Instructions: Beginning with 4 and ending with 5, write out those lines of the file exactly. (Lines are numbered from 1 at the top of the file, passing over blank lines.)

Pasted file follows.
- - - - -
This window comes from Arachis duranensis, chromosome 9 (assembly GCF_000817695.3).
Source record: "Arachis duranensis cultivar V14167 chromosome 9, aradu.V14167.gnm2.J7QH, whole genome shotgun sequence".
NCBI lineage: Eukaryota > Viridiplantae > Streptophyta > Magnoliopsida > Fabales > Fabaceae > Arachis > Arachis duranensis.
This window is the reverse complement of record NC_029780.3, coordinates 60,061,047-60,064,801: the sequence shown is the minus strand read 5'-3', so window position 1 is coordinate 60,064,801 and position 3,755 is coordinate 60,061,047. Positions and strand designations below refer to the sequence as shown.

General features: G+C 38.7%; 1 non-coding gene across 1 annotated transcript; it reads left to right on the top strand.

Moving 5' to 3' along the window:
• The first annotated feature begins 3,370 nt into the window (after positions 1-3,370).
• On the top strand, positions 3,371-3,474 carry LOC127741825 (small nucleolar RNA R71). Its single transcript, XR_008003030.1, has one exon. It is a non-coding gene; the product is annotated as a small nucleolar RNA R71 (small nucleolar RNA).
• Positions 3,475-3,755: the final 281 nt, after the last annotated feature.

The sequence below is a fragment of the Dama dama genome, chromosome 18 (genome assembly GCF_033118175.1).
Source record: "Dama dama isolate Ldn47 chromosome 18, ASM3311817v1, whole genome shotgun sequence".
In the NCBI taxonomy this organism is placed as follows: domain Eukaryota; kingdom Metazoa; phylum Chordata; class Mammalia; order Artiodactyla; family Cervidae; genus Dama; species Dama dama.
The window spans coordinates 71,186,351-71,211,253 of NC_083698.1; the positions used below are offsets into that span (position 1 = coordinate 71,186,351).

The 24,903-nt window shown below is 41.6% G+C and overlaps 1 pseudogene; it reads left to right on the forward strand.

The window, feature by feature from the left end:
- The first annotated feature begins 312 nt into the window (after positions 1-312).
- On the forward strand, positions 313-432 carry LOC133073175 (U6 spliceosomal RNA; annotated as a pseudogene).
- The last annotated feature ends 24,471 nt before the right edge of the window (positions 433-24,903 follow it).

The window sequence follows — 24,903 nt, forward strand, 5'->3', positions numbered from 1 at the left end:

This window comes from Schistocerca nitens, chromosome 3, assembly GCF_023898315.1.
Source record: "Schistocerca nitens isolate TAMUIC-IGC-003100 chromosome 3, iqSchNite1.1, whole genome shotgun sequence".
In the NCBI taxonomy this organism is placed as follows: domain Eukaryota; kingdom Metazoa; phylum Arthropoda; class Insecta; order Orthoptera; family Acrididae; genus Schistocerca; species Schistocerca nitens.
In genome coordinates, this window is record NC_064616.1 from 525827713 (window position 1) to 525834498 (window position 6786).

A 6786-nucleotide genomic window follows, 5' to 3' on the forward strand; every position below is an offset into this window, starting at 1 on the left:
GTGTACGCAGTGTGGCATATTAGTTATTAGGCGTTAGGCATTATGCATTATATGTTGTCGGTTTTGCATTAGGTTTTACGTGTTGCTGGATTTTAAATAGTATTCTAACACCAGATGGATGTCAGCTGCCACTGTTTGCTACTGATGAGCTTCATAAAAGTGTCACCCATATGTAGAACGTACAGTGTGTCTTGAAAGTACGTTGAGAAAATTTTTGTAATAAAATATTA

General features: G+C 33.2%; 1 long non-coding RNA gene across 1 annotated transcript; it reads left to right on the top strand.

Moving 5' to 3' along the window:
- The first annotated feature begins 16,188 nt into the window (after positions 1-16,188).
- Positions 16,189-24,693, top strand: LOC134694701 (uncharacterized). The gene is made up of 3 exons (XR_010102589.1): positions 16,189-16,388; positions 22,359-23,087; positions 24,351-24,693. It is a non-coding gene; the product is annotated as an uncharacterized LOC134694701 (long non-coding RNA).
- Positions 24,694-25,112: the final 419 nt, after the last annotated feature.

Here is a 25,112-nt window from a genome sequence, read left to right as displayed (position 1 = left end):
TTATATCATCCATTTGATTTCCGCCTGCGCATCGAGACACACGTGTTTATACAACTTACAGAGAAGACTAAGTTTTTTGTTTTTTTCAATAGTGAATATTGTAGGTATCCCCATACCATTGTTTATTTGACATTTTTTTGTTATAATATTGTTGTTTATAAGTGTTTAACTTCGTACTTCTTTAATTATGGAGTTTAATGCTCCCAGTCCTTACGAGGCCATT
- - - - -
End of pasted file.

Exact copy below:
This window is the reverse complement of record NC_029780.3, coordinates 60,061,047-60,064,801: the sequence shown is the minus strand read 5'-3', so window position 1 is coordinate 60,064,801 and position 3,755 is coordinate 60,061,047. Positions and strand designations below refer to the sequence as shown.

General features: G+C 38.7%; 1 non-coding gene across 1 annotated transcript; it reads left to right on the top strand.